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espite the American obsession with race, growing numbers of
experts believe that it is a meaningless concept, at least as far as
medicine goes. Dr. J. Craig Venter, the president of Celera Genomics
But some still see a place for race in medicine, including a number of African- American scientists and medical experts.
Dr. David Satcher, the surgeon general, who is black, has said that "compelling evidence that race and ethnicity correlate with persistent, and often increasing, health disparities among U.S. populations demands national attention."
Under his leadership, the government has directed millions of dollars toward eliminating racial health disparities by 2010. More recently, the Association of Black Cardiologists agreed to sponsor a clinical trial enrolling blacks only, to test a heart medicine designed for African-Americans.
In his new book "The Emperor's New Clothes: Biological Theories of Race at the Millennium" (Rutgers University Press), Dr. Joseph L. Graves Jr., a professor of evolutionary biology and African-American studies at Arizona State University, argues that races do not exist and that race is simply a social and political construct that the world would be better without.
Racism, he says, is fueled by the idea that human beings can be separated by genetics into races.
Dr. Graves, who is 46 and lives in Glendale, Ariz., discussed genes, race and health recently while in New York City to be on a panel sponsored by the Gene Media Forum, a nonprofit organization promoting dialogue about genome research.
Q. What prompted your interest in race and genetics?
A. The catalyst was the success of the book "The Bell Curve," which claimed that there was a genetic basis for differences in I.Q. scores between blacks and whites. Most disagreeable was the way it characterized individuals into discrete racial categories they identified as "black" and "white."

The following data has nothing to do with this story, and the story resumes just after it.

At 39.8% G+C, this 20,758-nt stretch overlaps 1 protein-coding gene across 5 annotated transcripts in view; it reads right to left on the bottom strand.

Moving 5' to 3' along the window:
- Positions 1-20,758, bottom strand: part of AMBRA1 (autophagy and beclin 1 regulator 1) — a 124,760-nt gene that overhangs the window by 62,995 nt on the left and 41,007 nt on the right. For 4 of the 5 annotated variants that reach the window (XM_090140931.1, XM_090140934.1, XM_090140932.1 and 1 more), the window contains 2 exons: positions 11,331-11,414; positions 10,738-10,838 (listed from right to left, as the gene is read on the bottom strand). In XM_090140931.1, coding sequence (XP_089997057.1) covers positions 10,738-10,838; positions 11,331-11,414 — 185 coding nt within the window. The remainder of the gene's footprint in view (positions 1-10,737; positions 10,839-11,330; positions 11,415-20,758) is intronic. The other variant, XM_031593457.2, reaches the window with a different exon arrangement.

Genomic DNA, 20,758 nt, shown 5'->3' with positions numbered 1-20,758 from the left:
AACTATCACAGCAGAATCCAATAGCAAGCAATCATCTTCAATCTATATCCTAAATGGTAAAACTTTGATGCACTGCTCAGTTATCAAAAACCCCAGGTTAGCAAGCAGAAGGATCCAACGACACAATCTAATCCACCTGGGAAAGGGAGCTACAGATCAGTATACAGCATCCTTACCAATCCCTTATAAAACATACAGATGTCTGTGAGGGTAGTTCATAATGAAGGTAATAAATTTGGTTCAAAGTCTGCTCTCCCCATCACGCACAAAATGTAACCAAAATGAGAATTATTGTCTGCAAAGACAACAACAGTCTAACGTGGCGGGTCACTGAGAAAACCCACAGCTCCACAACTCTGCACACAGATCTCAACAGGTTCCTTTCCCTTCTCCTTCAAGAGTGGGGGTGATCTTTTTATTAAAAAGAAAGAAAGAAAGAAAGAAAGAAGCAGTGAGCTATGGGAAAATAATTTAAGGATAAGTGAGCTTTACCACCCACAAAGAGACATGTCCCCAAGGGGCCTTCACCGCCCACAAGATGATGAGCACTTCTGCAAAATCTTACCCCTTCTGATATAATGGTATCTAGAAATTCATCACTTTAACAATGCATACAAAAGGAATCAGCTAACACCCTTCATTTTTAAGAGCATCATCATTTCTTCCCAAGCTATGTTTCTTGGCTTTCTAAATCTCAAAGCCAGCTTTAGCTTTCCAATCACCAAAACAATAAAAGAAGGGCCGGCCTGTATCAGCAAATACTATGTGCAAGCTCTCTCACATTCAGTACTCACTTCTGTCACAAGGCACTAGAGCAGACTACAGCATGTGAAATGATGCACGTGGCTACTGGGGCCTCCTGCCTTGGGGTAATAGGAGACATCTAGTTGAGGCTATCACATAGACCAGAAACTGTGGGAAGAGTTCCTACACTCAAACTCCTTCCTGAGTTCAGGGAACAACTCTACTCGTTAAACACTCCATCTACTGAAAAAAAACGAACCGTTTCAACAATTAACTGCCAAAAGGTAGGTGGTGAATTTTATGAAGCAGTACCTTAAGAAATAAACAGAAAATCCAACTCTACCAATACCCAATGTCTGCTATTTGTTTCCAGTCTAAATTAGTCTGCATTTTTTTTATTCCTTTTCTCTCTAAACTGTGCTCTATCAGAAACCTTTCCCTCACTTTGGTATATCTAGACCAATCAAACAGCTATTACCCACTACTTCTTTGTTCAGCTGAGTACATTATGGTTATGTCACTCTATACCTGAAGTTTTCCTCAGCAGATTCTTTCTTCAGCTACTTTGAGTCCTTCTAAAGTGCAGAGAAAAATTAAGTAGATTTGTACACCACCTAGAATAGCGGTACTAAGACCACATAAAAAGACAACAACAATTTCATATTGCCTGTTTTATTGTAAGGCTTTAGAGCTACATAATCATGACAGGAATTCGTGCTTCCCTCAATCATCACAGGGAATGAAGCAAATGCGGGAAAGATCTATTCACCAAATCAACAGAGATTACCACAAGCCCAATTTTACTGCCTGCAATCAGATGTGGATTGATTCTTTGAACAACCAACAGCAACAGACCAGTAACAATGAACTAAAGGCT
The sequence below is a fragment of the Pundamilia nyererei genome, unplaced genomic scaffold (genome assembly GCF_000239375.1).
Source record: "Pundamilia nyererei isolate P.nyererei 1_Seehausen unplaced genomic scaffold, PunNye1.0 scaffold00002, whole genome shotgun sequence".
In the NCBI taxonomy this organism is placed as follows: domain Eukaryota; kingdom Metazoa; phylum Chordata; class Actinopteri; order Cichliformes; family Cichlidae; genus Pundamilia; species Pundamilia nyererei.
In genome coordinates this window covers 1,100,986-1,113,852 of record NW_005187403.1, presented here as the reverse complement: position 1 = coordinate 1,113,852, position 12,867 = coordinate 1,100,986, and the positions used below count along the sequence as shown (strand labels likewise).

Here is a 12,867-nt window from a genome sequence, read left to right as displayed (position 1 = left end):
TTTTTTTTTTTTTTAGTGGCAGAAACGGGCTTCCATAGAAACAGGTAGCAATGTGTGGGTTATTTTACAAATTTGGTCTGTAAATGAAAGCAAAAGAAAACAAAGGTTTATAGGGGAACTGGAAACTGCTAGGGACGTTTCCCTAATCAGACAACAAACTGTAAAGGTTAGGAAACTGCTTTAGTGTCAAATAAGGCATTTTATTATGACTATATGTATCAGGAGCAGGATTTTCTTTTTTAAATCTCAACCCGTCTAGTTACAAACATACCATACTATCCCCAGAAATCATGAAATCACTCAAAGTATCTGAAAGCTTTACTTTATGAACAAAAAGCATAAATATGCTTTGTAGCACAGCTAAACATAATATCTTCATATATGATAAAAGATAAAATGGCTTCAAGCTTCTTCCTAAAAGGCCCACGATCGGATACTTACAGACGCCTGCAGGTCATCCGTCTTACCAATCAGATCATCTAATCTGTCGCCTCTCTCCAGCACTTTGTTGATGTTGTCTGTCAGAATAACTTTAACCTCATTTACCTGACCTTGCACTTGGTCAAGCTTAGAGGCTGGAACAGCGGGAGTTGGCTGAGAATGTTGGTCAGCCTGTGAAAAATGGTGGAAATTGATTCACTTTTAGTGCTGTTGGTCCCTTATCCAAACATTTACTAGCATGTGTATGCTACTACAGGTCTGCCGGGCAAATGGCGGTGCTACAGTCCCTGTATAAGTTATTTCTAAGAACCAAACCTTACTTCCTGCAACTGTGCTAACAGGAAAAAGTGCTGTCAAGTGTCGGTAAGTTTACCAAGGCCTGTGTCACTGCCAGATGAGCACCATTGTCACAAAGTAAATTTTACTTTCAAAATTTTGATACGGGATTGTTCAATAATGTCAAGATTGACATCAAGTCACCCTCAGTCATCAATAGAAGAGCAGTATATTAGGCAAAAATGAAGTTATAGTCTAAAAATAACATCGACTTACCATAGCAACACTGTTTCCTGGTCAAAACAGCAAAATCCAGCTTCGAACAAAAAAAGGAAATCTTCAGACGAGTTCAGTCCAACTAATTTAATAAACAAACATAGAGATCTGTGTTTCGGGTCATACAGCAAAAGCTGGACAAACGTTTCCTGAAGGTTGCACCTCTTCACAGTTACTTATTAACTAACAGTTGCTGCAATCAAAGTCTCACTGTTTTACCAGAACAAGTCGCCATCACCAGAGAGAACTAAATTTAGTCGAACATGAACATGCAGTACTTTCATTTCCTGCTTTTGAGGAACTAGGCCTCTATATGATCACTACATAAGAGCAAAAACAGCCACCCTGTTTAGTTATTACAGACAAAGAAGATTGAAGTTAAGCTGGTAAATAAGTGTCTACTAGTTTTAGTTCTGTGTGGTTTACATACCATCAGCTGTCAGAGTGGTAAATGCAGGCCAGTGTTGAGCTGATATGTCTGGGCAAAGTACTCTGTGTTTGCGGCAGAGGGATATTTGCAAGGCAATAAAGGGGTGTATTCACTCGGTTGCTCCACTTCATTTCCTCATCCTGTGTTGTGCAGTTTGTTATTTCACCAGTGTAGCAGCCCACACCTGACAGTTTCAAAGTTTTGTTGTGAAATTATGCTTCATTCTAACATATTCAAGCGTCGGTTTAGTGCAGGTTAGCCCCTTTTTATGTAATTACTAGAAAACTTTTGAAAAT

This simplistic categorization was not defensible by what we know about
human genetic diversity and the amount of shared genes between people of
European and African descent in the United States.
Q. You're questioning the existence of racial categories like black and white?
A. Biologically, yes. Only an incredibly small percentage of genes in human beings are involved in skin color. Possibly only six genes determine the color of a person's skin out of between 30,000 and 40,000.
Q. There may be only six genes involved in skin color, but don't they still separate people by race?
A. You have to understand that what biologists mean when they say race is different from what the common person or even society means. There are two parts to the biological definition: first, a race is a population that has significant genetic differences from other populations such that it can be considered a subspecies. A subspecies is a group that is on the way to becoming a new species. Second, a race is a population whose lineage can be considered sufficiently distinct from other lineages.
Q. Aren't the different groups of humans that most people think of as races different subspecies, and therefore different races?
A. Even though we are anatomically different from each other, there is no subspecies in our group. In fact, there are far more genetic differences within a population of humans than between them. For example, there is only about 3 to 7 percent genetic divergence between groups, compared to 20 percent in subspecies of drosophila fruit flies. It doesn't compare.
As far as distinct lineages, throughout history, we have had too much
gene flow between so-called races. If sub-Saharan Africans only mated with
sub-Saharan Africans and Europeans only mated with Europeans, then there
might be unique lineages. But that hasn't occurred, particularly in
America. Here, because of our history of chattel slavery, individuals are
still classified as black by means of the "rule of hypodescent," whereby
one drop of black blood makes one black. However, there is no biological
rationale for this rule.
Q. Doesn't race, in the social and cultural definition, have an impact on health? For instance, isn't sickle cell disease much more common in blacks than whites?